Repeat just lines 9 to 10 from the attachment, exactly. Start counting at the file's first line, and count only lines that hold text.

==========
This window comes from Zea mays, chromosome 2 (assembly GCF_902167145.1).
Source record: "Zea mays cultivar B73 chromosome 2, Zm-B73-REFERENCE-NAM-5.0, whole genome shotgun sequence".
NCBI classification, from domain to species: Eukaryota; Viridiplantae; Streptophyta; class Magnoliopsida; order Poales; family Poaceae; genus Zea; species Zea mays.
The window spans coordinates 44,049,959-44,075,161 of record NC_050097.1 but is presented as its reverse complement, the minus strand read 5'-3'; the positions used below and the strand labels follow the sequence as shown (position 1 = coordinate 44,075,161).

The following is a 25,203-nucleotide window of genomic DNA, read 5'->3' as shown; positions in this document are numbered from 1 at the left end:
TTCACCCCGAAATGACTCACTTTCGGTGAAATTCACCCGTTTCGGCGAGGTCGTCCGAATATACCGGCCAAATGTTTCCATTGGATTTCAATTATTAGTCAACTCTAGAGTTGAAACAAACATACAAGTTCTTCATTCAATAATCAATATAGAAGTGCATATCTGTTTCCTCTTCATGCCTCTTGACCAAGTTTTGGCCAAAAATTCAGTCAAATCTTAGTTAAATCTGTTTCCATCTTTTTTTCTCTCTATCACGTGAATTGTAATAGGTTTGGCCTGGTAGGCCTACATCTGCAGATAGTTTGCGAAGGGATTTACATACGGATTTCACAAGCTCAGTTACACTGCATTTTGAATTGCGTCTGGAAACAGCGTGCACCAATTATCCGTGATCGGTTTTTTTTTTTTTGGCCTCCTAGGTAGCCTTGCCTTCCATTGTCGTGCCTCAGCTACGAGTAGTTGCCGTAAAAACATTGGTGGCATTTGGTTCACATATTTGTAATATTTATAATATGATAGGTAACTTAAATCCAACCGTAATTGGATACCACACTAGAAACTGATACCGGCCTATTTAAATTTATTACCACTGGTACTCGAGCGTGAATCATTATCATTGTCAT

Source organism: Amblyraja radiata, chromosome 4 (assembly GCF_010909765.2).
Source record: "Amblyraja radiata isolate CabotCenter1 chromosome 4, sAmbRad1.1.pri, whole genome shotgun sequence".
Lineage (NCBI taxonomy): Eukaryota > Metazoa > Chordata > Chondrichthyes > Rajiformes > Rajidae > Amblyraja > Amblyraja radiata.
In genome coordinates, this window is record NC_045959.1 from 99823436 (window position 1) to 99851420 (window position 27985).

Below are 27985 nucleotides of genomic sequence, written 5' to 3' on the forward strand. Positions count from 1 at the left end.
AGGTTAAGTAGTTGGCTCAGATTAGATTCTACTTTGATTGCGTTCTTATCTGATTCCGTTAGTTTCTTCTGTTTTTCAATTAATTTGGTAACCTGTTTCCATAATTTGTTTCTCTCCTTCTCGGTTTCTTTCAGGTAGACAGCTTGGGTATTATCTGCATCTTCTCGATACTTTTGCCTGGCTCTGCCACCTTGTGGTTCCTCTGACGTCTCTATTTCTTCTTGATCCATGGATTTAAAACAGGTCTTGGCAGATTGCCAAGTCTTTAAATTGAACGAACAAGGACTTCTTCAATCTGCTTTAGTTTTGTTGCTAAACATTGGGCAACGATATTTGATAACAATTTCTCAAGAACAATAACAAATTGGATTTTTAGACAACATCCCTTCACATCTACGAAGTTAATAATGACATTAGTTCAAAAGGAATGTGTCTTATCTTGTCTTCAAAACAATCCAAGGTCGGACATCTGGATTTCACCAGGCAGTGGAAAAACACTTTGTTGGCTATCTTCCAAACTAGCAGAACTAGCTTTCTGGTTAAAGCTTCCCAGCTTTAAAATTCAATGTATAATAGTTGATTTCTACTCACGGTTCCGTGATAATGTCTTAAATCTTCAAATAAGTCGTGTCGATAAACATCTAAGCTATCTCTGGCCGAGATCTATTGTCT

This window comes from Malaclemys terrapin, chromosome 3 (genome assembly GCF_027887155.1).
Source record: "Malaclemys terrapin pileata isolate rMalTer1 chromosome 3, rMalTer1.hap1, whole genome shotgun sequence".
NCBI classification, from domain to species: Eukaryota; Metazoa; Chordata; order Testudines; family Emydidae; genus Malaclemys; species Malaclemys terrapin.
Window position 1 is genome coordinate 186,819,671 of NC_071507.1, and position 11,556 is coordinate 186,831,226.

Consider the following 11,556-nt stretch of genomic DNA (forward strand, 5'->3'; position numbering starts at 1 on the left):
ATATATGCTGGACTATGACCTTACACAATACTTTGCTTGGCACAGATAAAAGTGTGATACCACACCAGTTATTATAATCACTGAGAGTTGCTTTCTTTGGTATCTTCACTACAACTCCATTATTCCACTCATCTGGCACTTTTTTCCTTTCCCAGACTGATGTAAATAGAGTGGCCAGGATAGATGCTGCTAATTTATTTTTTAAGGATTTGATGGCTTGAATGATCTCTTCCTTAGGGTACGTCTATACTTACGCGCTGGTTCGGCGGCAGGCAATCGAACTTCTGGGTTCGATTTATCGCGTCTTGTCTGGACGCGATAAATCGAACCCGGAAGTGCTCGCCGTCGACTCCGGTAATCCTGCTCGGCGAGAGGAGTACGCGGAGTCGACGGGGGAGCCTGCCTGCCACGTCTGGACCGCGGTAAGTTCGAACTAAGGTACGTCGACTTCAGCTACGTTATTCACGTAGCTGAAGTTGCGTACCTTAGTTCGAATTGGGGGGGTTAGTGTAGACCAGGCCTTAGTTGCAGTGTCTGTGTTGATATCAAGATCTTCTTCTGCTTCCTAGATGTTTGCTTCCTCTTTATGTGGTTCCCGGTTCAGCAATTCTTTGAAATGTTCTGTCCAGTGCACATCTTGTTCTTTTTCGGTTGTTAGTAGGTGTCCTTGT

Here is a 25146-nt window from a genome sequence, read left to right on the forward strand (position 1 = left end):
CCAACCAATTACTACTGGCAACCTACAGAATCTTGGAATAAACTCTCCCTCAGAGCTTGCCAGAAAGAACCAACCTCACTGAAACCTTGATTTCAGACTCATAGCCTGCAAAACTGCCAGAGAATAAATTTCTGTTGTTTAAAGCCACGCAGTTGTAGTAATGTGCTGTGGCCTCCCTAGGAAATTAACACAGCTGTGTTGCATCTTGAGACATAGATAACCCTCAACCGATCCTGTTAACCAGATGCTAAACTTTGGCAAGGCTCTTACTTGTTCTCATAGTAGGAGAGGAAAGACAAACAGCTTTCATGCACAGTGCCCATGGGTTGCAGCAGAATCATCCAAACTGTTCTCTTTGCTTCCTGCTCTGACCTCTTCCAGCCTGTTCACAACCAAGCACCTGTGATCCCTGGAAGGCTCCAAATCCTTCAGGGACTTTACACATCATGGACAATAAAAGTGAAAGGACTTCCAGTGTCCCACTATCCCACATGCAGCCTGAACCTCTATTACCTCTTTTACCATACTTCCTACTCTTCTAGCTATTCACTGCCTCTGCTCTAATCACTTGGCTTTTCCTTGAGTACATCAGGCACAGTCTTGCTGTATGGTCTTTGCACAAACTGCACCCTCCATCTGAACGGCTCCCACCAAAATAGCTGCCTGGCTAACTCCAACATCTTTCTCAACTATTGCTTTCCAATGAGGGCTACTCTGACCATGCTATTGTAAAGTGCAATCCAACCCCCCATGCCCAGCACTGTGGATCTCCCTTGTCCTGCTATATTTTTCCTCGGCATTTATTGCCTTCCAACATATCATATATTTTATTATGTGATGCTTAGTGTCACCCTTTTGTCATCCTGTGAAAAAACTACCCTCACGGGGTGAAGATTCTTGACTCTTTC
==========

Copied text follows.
Lineage (NCBI taxonomy): Eukaryota > Metazoa > Chordata > Chondrichthyes > Rajiformes > Rajidae > Amblyraja > Amblyraja radiata.
In genome coordinates, this window is record NC_045959.1 from 99823436 (window position 1) to 99851420 (window position 27985).